FAQ

Can I sue for wrongful termination?

Wrongful termination is not recognized as a legal claim in Minnesota. However, an employee who is fired for unlawful reasons such as race, religion, gender, disability, sexual orientation, age, for being a whistle blower, or in breach of a contract may have a legal claim against their former employer. For more information, read Can I Sue for Wrongful Termination?

Can I sue for emotional distress?

Minnesota recognizes emotional distress as an element of damages that can be recovered in certain cases. Minnesota also recognizes independent legal claims for intentional and negligent infliction of emotional distress.

How do I prove defamation?

To prove defamation in Minnesota, you must have the evidence to establish: (1) that a defamatory statement about you was communicated to someone other than you; (2) the statement is false, and (3) the statement tends to harm your reputation and to lower you in the estimation of the community.

What is wage theft?

In Minnesota, wage theft occurs when an employer, with intent to defraud, fails to pay an employee all of his or her earnings, causes an employee to give a receipt for wages for a greater amount than actually paid, demands or receives from any employee any rebate or refund from the wages owed, or makes or attempts to make it appear in any manner the wages paid to any employee were greater than the amount actually paid. For more information, read New Wage Theft and Employer Record Keeping Requirements Begin July 1.

What is at-will employment?

At-will employment means employment for no particular duration. Either the employee or the employer may end their employment relationship at any time with or without notice or cause. For more information, read The Problem with Probationary Periods.

How do I earn overtime pay?

Under the federal Fair Labor Standards Act, certain employees earn overtime pay for any hours worked beyond forty hours in a workweek. The overtime rate is one and one-half times the employee’s regular rate of pay. Some employees are exempt from these overtime requirements and are paid the same amount regardless of how many hours they work. Minnesota and some other states have other overtime laws that may apply.

What is mediation?

Mediation is a forum where a neutral third party facilitates communication between parties to promote settlement. A mediator may not impose his or her own judgment on the issues for that of the parties and has no authority to decide the issues. A mediator’s job is to help the parties reach their own agreement to resolve the dispute. For more information, read Alternatives to Court.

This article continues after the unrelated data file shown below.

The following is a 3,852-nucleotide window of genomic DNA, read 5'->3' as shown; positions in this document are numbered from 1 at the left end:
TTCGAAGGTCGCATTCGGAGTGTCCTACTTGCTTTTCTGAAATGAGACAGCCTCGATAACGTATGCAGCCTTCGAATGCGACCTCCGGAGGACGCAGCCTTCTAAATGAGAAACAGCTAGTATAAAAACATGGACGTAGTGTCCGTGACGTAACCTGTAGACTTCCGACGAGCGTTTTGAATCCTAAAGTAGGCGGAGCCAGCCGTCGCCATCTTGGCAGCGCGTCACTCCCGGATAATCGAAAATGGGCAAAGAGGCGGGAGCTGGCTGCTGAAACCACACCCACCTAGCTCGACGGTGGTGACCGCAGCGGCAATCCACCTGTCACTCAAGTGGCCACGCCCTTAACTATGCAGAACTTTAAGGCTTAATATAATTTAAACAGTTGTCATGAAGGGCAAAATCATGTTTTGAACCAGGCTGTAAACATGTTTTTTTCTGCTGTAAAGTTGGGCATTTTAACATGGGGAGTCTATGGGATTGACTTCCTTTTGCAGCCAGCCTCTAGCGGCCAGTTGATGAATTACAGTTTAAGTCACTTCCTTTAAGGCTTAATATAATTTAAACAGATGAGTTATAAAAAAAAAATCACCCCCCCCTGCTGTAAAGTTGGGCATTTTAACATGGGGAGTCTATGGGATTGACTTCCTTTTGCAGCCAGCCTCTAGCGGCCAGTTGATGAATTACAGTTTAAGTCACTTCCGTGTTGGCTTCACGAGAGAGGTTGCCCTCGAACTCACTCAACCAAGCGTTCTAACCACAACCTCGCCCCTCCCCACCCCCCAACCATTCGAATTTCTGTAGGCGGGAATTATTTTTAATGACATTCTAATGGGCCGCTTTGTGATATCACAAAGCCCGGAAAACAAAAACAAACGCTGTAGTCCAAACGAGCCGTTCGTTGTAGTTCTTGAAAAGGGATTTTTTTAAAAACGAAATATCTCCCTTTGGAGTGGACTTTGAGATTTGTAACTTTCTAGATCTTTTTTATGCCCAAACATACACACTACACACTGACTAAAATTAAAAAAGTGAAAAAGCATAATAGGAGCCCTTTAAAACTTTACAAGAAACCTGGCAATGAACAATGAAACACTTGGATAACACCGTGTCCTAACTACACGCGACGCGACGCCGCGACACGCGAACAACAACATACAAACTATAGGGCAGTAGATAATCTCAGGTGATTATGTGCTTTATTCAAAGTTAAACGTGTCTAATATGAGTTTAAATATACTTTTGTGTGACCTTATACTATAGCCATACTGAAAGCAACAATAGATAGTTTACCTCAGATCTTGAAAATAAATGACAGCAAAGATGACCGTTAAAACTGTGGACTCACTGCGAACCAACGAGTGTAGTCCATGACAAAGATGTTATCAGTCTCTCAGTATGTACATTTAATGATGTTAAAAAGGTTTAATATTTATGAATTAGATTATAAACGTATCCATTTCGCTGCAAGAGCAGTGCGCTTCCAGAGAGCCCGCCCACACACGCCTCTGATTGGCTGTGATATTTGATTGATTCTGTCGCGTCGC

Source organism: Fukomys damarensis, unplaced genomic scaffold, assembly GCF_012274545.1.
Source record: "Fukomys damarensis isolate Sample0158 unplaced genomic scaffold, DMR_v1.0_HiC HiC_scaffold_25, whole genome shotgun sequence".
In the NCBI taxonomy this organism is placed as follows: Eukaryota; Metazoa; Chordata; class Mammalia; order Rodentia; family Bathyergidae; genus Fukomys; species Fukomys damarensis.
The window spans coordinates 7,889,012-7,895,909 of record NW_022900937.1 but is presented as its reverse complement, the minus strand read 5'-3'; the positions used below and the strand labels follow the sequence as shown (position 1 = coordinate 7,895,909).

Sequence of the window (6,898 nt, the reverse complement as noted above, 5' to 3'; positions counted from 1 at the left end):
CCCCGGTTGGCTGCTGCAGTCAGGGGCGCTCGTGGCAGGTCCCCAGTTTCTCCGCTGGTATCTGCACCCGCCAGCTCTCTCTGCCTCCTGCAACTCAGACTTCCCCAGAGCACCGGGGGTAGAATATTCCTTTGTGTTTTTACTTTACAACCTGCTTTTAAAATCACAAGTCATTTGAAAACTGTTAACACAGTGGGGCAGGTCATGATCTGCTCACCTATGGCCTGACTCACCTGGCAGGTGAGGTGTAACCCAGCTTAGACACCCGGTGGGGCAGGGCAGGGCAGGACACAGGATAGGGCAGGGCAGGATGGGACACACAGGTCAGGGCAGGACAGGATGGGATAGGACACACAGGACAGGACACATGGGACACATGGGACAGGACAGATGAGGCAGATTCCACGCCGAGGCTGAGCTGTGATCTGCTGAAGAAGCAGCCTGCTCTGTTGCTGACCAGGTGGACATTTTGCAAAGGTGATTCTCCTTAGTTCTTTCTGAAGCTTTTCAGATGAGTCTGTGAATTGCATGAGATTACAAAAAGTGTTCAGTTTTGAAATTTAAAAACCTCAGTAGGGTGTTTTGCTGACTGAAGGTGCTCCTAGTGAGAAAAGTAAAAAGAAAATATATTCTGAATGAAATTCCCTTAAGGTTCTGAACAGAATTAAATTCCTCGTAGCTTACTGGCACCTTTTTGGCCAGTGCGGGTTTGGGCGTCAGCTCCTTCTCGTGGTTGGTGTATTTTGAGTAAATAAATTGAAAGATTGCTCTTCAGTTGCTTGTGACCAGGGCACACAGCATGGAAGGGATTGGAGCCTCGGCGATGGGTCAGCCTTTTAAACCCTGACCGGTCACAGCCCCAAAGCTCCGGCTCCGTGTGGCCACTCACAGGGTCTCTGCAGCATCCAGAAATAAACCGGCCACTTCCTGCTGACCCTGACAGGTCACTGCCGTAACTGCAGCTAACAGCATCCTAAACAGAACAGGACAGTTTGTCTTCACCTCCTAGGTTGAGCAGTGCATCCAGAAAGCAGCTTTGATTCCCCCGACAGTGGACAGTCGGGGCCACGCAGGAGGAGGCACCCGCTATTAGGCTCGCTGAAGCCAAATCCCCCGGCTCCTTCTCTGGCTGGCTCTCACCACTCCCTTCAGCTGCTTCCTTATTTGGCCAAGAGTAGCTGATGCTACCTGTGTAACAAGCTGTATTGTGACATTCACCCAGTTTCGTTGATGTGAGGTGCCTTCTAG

What is arbitration?

Arbitration is a forum where each party and their attorneys present their positions before a neutral third party who decides the issues and issues a specific award. If the parties agree in advance, the award is binding and is enforceable in the same manner as any contractual obligation. If the parties do not stipulate that the award is binding, the award is not binding, and a request for trial may be made. For more information, read Alternatives to Court.

Do I have a right to express breast milk while at work?

Minnesota grants nursing mothers the right to express breast milk while at work. The law also specifies how nursing mothers may take breaks for this purpose, and it describes the types of facilities an employer must provide for nursing mothers. There is an exception for situations where allowing the break unduly disrupt the employer’s operations. For more information, read Nursing Mothers’ Rights.

Can I be fired without any warning?

The general rule in Minnesota is that an employee may be fired without warning or cause, and employees may quit without notice or cause. This is known as at-will employment. There are many exceptions to this general rule.

Can I be fired without cause?

The general rule in Minnesota is that an employee may be fired without warning or cause, and employees may quit without notice or cause. This is known as at-will employment. There are many exceptions to this general rule.

What is a whistleblower?

A whistleblower is a person who reports wrongdoing by someone else. In Minnesota, employees have the legal right “blow the whistle” on their employers by reporting in good faith a violation, suspected violation, or planned violation of laws or rules adopted pursuant to law to their employer or to any governmental body or law enforcement official.

Do I have to follow my employer’s orders if I believe it would be against the law do so?

Generally, following an employer’s orders is insubordination that would give the employer a proper reason to discipline or even fire an employee. However, in Minnesota, employees have the legal right to refuse an employer’s order to perform an action that the employee has an objective basis in fact to believe violates any state or federal law or rule or regulation adopted pursuant to law, and the employee informs the employer that the order is being refused for that reason.